Cognitive NeuroLab is a cognitive neuroscience research laboratory focuses in the study of the neural substrate of human cognitive processing. In this framework, and always using non.invasive brain stimulation techniques, the lab has different research lines included in two main categories: Cognitive Neuroscience and Clinical Neuropsychology and Applied Neuroscience.
This research line is focused in the functional dissociation of the dorsolateral and ventrolateral prefrontal cortex in human superior cognitive processes.
In cognitive control, two main neural systems with differentiated functions are involved: a dorsal system, which includes the dorsolateral prefrontal cortex, and a ventral system, which includes the ventrolateral prefrontal cortex.
This line of research aims to deepen the dissociation of these two systems through the application of transcranial magnetic stimulation (TMS) in order to characterize the neural bases of three processes linked to cognitive control:
- Emotional interference on working memory
- Risk decision making
- The theory of the mind
CLINICAL NEUROPSYCHOLOGY AND APPLIED NEUROSCIENCE
Research in Clinical Neuropsychology and Applied Neuroscience is focused on the study of the neural mechanisms underlying different pathologies that present an abnormal or altered brain functioning, as well as the use of NIBS as a therapeutic approach to improve, stimulate and rehabilitate cognitive functions in neurodegenerative disease (mainly Alzheimer’s disease) and in acquired brain injury (traumatic brain injury and stroke).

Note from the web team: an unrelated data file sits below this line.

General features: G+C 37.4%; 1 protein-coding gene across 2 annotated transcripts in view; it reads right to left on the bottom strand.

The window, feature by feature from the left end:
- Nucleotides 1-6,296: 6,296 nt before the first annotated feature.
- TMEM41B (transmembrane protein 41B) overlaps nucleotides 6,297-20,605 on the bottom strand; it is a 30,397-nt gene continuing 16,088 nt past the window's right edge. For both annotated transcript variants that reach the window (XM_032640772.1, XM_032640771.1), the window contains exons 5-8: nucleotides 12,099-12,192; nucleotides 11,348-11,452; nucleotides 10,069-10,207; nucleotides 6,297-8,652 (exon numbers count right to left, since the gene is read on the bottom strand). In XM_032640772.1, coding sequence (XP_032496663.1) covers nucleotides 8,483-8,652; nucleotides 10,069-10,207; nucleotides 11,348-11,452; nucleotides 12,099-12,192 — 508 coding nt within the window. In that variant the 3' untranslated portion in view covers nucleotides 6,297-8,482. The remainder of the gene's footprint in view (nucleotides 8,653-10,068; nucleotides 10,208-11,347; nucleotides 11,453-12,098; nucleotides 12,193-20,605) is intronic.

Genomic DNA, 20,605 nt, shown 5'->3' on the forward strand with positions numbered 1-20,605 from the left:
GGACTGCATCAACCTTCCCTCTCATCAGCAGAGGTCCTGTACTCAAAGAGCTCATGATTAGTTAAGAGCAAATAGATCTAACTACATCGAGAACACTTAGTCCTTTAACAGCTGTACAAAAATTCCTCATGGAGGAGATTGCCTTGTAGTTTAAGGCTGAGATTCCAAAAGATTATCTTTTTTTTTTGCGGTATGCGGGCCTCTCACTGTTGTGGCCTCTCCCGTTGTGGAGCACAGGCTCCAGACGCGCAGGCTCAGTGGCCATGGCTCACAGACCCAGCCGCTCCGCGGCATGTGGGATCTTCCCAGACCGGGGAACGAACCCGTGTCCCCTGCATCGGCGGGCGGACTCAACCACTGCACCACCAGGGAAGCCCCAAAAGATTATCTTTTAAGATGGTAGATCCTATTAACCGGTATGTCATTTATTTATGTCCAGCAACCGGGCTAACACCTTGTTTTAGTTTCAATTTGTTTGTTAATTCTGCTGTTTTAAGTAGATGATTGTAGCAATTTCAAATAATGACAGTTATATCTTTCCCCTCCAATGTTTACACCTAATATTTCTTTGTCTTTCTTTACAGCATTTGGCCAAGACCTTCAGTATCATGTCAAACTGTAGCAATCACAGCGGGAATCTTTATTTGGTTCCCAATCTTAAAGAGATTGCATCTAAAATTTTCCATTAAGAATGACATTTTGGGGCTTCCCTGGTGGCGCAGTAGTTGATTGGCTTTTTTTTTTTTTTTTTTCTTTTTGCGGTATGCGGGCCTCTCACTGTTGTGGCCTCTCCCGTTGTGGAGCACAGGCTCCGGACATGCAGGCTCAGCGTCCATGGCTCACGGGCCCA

The Cognitive NeuroLab is currently conducted four projects within this research line:
- Transcranial magnetic stimulation intervention in Alzheimer’s disease: A double blind randomized controlled trial has been designed to assess the effects of 2-week TMS intervention (iTBS protocolo) in short, medium and long term. Stimulation will be delivered over the DLPFC and the PC in both hemispheres being the specific target areas for stimulation determined individually based on the individual functional connectivity of each area with two subcortical regions related to AD cognitive dysfunction: the fornix and the hippocampus respectively. The aim is to quantify improvements in cognitive, functional, and emotional deficits in Alzheimer patients, as well as the functional connectivity changes induced by the TMS treatment. The trial is registered at ClinicalTrials.gov, identifier NCT03121066 and the protocol is prospectively published.
- Stimulation and rehabilitation of cognitive, emotional and behavioral deficits in acquired brain injury: Non-invasive brain stimulation techniques have great potential as a new approach for the improvement of cognitive, emotional and behavioral deficits in patients who have suffered a traumatic brain injury or a stroke. We explored the therapeutic application of both transcranial magnetic stimulation (TMS) and transcranial direct current stimulation (tDCS) in this regard with the ultimate goal of improving the quality of life of patients.
- Use of non-invasive brain stimulation to improve the control of intake in patients with obesity: Focused on the application of transcranial direct current stimulation (tDCS), as a tool for the modulation of altered neurocognitive patterns in patients with obesity. The main objective is to promote self-control, increase satiety and reduce intake, thus improving dietary adherence with the consequent weight loss and maintenance of this loss in the medium and long term.
- Reduction of tobacco addiction through non-invasive brain stimulation techniques: Tobacco addiction is often characterized by dysfunctional cognitive control, an uncontrolled reward impulse and an altered decision-making process. The objective here is to verify the ability of transcranial direct current stimulation (tDCS) to modify altered neurocognitive patterns in tobacco addiction. The final goal is to design a treatment aimed at increasing self-control in habitual tobacco users, reducing anxiety caused by abstinence and giving up nicotine consumption.